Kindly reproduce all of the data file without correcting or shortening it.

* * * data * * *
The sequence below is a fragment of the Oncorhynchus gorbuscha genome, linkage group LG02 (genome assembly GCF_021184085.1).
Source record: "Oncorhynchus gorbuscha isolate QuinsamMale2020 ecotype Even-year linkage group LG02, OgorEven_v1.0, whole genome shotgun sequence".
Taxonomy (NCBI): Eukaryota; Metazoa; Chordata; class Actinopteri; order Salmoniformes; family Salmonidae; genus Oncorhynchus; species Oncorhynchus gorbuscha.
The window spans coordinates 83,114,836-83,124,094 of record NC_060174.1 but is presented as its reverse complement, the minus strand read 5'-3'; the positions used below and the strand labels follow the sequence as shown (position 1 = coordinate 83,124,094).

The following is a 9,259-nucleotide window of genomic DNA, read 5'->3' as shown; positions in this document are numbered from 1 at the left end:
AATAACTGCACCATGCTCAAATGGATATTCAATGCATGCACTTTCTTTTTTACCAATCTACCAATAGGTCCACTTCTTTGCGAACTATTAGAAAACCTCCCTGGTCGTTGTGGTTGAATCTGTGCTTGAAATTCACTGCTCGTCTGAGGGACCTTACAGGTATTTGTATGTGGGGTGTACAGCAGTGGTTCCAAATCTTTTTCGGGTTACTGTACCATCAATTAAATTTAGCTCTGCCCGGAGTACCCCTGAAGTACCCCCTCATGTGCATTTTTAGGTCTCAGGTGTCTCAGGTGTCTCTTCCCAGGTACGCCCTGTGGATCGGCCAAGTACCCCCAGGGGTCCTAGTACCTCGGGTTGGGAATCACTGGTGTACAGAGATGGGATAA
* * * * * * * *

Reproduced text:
The sequence below is a fragment of the Oncorhynchus gorbuscha genome, linkage group LG02 (genome assembly GCF_021184085.1).
Source record: "Oncorhynchus gorbuscha isolate QuinsamMale2020 ecotype Even-year linkage group LG02, OgorEven_v1.0, whole genome shotgun sequence".
Taxonomy (NCBI): Eukaryota; Metazoa; Chordata; class Actinopteri; order Salmoniformes; family Salmonidae; genus Oncorhynchus; species Oncorhynchus gorbuscha.
The window spans coordinates 83,114,836-83,124,094 of record NC_060174.1 but is presented as its reverse complement, the minus strand read 5'-3'; the positions used below and the strand labels follow the sequence as shown (position 1 = coordinate 83,124,094).

The following is a 9,259-nucleotide window of genomic DNA, read 5'->3' as shown; positions in this document are numbered from 1 at the left end:
AATAACTGCACCATGCTCAAATGGATATTCAATGCATGCACTTTCTTTTTTACCAATCTACCAATAGGTCCACTTCTTTGCGAACTATTAGAAAACCTCCCTGGTCGTTGTGGTTGAATCTGTGCTTGAAATTCACTGCTCGTCTGAGGGACCTTACAGGTATTTGTATGTGGGGTGTACAGCAGTGGTTCCAAATCTTTTTCGGGTTACTGTACCATCAATTAAATTTAGCTCTGCCCGGAGTACCCCTGAAGTACCCCCTCATGTGCATTTTTAGGTCTCAGGTGTCTCAGGTGTCTCTTCCCAGGTACGCCCTGTGGATCGGCCAAGTACCCCCAGGGGTCCTAGTACCTCGGGTTGGGAATCACTGGTGTACAGAGATGGGATAA